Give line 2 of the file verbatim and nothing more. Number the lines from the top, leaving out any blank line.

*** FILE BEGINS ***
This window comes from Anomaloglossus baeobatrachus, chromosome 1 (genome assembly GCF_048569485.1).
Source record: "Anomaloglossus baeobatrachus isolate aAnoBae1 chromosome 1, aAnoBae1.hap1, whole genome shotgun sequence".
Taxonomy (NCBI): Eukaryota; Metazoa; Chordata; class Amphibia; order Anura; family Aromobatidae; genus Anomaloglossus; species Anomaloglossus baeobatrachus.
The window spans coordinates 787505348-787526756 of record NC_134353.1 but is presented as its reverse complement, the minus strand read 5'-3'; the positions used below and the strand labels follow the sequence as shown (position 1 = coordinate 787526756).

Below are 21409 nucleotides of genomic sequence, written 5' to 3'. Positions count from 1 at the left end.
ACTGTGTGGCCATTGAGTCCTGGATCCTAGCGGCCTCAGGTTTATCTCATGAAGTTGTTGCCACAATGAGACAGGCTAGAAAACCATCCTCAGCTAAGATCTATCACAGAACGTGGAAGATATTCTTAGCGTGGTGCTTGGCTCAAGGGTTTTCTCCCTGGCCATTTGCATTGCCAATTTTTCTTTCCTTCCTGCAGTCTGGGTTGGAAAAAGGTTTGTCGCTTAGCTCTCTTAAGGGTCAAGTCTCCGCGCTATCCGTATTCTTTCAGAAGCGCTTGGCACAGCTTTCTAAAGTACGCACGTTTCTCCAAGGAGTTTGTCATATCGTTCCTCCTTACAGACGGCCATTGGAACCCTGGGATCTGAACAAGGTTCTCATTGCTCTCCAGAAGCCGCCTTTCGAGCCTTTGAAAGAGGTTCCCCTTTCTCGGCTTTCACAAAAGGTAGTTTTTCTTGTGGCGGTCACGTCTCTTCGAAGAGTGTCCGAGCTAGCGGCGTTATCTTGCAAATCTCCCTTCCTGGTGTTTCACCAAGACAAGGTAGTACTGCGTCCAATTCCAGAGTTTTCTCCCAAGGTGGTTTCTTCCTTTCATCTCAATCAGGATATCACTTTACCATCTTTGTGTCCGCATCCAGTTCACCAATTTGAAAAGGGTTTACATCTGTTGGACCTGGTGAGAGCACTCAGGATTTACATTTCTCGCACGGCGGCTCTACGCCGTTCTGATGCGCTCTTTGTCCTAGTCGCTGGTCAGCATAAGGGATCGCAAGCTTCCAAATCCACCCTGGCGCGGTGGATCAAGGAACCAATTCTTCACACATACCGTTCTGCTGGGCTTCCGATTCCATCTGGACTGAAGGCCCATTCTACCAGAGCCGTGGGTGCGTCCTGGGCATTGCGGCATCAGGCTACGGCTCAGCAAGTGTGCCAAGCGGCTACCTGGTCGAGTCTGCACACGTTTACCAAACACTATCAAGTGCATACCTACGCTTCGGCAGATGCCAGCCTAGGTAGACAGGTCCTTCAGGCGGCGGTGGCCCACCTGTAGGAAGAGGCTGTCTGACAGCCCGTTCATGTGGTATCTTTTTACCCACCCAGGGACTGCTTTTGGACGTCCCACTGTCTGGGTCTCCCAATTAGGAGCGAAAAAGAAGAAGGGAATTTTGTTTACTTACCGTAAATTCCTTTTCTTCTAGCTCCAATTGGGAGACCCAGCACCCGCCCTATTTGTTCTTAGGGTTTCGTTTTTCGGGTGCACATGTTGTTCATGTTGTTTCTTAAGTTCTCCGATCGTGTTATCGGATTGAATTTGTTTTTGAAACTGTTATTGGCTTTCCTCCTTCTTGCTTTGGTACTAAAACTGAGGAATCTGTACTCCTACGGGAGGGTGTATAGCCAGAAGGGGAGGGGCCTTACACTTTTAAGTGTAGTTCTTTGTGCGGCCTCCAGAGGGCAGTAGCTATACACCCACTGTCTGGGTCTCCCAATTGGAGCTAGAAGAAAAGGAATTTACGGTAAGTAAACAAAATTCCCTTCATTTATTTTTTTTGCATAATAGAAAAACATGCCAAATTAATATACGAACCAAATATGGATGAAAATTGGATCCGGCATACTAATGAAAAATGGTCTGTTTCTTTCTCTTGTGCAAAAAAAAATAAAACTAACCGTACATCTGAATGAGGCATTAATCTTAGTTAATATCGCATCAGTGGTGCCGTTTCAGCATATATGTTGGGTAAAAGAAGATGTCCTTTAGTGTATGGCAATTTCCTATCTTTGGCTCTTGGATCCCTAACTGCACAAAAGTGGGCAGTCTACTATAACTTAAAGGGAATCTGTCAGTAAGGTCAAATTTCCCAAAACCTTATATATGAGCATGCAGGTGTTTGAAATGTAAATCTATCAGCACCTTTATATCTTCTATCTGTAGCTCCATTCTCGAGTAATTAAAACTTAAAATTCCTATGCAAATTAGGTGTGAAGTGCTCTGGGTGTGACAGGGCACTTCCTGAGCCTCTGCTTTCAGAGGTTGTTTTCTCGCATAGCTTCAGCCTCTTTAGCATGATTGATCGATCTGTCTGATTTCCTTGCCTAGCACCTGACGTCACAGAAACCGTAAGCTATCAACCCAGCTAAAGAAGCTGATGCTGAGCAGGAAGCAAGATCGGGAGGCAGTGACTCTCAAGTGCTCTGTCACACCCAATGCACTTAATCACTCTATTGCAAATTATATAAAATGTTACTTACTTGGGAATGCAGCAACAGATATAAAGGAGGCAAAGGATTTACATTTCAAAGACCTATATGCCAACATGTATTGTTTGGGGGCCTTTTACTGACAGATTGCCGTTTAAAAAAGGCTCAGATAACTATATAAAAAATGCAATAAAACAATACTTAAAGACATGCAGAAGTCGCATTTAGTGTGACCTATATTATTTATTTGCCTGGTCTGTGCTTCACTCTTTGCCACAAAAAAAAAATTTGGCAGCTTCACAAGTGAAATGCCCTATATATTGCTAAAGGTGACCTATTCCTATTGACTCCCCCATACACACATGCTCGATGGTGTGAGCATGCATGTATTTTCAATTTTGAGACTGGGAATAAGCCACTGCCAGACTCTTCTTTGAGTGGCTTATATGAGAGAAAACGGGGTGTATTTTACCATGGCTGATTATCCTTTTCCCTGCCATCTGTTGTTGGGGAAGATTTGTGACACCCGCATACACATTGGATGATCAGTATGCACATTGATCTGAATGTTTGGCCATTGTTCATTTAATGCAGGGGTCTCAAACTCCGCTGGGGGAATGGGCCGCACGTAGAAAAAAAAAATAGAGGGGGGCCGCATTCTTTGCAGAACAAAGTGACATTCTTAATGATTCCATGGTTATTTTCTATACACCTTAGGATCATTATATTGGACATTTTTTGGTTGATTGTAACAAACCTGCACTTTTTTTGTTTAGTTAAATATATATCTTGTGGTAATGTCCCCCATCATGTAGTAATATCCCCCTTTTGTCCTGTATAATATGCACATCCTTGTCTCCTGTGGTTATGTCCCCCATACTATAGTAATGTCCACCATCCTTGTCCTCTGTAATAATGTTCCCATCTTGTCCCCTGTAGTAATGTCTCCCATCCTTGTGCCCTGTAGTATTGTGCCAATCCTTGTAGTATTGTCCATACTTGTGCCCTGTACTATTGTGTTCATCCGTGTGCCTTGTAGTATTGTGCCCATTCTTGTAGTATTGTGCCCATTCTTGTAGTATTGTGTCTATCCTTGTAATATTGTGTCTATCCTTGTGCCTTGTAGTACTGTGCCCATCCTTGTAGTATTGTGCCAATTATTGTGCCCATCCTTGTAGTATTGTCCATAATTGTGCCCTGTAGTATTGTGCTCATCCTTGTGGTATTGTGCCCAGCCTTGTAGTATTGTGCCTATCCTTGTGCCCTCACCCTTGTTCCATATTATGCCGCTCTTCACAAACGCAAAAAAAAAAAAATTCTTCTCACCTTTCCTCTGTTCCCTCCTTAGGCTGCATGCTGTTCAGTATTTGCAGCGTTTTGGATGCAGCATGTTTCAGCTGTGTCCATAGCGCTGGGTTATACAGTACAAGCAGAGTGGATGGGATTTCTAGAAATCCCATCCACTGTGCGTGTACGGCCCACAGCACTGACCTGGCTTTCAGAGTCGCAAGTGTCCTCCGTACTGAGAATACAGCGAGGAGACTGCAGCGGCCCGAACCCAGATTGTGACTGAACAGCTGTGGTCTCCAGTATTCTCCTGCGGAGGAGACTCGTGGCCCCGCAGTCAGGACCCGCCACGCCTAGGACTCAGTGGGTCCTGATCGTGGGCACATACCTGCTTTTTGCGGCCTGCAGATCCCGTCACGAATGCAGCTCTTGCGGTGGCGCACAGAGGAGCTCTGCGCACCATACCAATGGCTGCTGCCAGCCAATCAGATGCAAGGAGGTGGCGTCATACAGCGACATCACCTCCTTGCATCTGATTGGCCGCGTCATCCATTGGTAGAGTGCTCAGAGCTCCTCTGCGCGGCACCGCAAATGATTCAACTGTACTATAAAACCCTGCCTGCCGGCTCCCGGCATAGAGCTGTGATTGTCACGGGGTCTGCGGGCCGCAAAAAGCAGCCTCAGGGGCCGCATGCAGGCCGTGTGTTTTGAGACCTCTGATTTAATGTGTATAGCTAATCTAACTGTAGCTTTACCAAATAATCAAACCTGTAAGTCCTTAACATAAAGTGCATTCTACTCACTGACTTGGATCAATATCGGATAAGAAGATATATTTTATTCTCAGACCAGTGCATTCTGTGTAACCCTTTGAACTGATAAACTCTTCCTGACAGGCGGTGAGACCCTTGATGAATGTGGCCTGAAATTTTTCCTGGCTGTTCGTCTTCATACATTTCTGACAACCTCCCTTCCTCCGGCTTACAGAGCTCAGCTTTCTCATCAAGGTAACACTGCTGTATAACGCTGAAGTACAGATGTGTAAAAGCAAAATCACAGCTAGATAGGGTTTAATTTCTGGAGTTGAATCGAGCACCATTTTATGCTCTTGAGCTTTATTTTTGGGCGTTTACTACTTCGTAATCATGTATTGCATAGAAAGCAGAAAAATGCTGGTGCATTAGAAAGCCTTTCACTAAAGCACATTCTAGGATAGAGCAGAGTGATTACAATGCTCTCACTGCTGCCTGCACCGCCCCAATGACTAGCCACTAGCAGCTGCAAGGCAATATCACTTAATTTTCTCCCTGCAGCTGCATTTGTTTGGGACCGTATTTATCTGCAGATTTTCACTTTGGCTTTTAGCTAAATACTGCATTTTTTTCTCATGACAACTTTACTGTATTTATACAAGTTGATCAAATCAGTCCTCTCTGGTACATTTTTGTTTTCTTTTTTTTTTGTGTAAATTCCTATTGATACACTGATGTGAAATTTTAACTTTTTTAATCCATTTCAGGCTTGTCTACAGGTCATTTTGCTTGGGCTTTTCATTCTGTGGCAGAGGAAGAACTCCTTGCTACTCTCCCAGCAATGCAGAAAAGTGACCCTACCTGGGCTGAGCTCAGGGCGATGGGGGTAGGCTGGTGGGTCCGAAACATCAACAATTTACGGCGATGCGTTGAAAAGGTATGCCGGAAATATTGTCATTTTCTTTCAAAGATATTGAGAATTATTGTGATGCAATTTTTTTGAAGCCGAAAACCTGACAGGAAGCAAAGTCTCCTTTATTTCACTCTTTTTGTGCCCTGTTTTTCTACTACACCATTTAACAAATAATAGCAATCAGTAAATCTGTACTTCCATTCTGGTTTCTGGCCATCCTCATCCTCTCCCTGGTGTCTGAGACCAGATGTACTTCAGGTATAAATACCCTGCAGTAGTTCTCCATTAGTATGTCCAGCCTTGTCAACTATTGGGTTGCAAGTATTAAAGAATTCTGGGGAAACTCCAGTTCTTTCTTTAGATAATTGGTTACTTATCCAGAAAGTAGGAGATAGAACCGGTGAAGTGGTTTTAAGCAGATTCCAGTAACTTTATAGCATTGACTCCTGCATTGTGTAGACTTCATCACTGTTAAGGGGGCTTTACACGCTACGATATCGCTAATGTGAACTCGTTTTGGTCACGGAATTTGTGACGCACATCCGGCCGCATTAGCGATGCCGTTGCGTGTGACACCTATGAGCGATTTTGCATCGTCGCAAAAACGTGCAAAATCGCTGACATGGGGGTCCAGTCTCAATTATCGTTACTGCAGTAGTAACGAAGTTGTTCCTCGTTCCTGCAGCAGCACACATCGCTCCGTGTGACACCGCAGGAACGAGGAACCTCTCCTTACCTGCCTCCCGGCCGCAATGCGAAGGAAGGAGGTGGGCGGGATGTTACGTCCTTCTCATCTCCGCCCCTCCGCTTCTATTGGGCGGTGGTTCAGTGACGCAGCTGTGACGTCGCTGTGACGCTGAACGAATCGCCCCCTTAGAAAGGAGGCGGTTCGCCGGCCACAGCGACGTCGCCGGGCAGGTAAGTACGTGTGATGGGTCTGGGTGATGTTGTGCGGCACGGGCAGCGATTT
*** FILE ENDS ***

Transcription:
Source record: "Anomaloglossus baeobatrachus isolate aAnoBae1 chromosome 1, aAnoBae1.hap1, whole genome shotgun sequence".